RoyJ 02/02/20 01:44am Tow Vehicles
RE: F350 Super Duty vs 3500 Denali vs The Ike Pulling 30k lbs

If it can average 42 mph it would reach the top of the hill in 10 minutes 50 seconds. According to the drag formula it would require 89 HP tp overcome drag and rolling resistance at 42 mph. 320 minus 89 leaves 231 HP which is the required HP to raise the 39000 lbs 2120 feet in 6 minutes and 50 seconds. Edit: I guess I should have quoted the definition of HP: 1 horsepower is the power required to raise 550 lbs 1 ft in 1 second So 39000 lbs x 2120 ft / (620 seconds x 550) is 242.46 HP I think I spot the error now - when I crunch the following: 39000x2120/550/231hp I get 650 seconds, not 6:50s. 650 seconds translates to 10:50s, which is a more reasonable time for the Ram. If the Ram did do it in 6:50s, then its average speed would be significantly higher, and we'd have to start the iterative process all over again...
RoyJ 02/01/20 12:23pm Tow Vehicles
RE: F350 Super Duty vs 3500 Denali vs The Ike Pulling 30k lbs

I've been screwing around with the numbers and I think the Duramax time was not really that far off what should have been expected based on a 39000 lb truck and trailer and 2220 ft of elevation gain climbing the hill. Based on those same numbers the Ram should climb the hill in about 12 minutes. The thing that doesn't add up is that the Ford should not have been able to climb the hill in 6 minutes and 20 seconds running at the rpm it ran at unless it is putting out more power than Ford claims. 4x4ord, I'm curious what your calculation shows, if we pretend the L5P has a bigger turbo that does not lose hp at elevation. According to GM's graph, the engine is suppose to climb from 380 to 445hp from 2300 to 2800 rpm: https://lh4.googleusercontent.com/proxy/6N7oyzCAwvojZ_XEJEQwAdVE7DxmpRECSndipSVkWtblp8dv8toRwlDjnE6cHCDhMqGbBLNTPG4FL7SxY13IeAa9XKVnM39wz6QvnIPWsNDdOMGByWCbNdMvnlHO9q5P We know the high elevation dyno flattens out at 320 rwhp from 2300 - 2800 rpm. Assuming it climbs 55hp (account for drivetrain loss), so that it dynos 375 rwhp @ 2600 - 2800 rpm. What time would that turn out?
RoyJ 01/31/20 06:23pm Tow Vehicles
RE: F350 Super Duty vs 3500 Denali vs The Ike Pulling 30k lbs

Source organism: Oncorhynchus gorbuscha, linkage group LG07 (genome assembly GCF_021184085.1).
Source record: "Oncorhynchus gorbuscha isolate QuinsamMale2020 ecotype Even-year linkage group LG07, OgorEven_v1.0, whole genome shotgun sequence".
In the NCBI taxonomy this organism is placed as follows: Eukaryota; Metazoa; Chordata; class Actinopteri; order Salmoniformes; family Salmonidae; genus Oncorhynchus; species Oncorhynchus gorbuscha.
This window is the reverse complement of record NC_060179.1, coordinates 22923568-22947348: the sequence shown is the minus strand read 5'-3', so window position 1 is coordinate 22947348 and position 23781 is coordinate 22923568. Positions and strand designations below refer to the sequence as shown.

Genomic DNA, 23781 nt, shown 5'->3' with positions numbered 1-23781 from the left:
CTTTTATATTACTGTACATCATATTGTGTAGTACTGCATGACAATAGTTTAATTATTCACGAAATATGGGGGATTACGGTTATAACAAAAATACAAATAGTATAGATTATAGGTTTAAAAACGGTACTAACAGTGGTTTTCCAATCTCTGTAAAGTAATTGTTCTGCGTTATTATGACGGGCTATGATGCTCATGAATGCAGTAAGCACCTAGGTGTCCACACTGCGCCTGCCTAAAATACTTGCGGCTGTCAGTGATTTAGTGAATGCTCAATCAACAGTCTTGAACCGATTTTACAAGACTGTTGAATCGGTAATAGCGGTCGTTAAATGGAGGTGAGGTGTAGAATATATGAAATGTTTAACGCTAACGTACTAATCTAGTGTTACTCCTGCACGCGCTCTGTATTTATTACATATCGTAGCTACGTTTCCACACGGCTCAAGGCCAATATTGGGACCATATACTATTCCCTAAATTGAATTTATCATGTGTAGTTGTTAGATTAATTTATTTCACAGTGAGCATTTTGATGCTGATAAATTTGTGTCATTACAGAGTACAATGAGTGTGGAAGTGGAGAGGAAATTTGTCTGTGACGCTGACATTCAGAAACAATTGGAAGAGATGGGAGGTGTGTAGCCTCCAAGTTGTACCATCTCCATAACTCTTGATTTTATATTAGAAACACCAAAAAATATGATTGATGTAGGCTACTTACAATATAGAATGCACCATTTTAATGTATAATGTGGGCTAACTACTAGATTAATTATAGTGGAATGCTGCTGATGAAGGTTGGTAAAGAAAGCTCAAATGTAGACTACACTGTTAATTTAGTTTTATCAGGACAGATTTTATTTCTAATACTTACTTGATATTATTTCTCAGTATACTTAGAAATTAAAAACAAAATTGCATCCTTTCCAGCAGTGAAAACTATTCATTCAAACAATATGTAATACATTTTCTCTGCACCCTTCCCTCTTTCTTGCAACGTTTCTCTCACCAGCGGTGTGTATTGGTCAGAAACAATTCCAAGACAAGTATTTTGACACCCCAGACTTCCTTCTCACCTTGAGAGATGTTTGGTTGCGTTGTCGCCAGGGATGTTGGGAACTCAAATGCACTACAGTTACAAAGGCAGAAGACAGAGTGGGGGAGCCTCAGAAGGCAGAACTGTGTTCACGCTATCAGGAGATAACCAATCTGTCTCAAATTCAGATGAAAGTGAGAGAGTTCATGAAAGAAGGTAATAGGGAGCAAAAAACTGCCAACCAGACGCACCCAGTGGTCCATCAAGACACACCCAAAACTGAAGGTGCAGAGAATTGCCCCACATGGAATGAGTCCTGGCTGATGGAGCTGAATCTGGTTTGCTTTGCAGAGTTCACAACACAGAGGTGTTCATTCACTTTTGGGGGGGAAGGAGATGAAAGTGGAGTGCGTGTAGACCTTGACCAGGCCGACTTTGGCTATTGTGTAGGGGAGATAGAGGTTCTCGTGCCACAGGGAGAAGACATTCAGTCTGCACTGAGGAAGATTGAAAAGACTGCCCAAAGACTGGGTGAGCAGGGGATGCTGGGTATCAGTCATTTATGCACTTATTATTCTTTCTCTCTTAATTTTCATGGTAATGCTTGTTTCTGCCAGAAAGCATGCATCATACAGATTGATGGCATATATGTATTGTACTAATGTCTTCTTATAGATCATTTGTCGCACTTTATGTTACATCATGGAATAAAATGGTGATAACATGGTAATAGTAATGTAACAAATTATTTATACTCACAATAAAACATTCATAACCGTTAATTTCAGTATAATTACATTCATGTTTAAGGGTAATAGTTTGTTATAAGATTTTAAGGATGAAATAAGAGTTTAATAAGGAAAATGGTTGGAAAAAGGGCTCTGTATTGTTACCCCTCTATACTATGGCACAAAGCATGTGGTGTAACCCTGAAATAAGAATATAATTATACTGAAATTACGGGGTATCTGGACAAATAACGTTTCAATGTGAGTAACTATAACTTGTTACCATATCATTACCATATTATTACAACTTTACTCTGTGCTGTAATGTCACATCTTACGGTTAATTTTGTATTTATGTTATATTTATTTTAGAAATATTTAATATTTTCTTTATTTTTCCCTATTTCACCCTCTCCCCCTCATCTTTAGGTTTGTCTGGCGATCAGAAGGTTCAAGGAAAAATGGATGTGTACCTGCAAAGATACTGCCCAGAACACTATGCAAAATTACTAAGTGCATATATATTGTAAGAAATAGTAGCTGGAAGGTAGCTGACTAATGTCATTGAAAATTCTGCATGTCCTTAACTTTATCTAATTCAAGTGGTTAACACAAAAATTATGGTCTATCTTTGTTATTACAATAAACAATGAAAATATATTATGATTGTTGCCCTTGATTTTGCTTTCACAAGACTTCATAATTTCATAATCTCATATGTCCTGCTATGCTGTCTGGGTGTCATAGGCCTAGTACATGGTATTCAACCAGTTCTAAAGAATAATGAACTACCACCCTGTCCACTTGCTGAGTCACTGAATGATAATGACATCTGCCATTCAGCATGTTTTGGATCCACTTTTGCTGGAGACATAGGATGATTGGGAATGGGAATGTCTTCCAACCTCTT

Again, watch Gale Banks explain the limit of the stock L5P turbo. To go above the stock max power at sea level, essentially you have to "choke" your turbine side by activating the variable geometry nozzles at WOT (to gain turbo rpm, and therefore CFM), which is not within OEM GM parameters. Doing that would create a lot of drive pressure and you would likely pop a head gasket before you had turbo failure. Not to mention a restriction like that would cause extremely high EGT's. It does not make sense to do this because you will not be able to make more power for any real period of time. I know back when I had the stock VG turbo on my 2014 Cummins, I had the VGT vane position on my monitor. Both in stock form and after being tuned, going WOT the vanes would restrict to about 50% or so for a few seconds to get the wheel turning and then go fully open. For sure, which is exactly why OEM and a good tuner never closes the VG vanes at WTO. Banks simply showed the stock turbo couldn't produce enough airflow to exceed 445hp while keeping a safe EGT/AFR. The only way to cheat that is by closing the vanes 30%, over-driving the turbo from 110k to 130k rpm. And we both agree that creates all kinds of problems. At 10,000' elevation, the L5P consumes the same CFM to make the 445hp. However, now the turbo has to do it at a much high pressure ratio. Given a fixed compressor design, the only way to achieve this is to spin faster, and get into a lower eff land on the map. Since we agree GM OEM programming would never do this, I believe the turbo stays at ~110,000 rpm, and therefore the L5P runs out of CFMs past 2300 rpm. That's why we see a hp plateau.
RoyJ 01/31/20 06:16pm Tow Vehicles
RE: F350 Super Duty vs 3500 Denali vs The Ike Pulling 30k lbs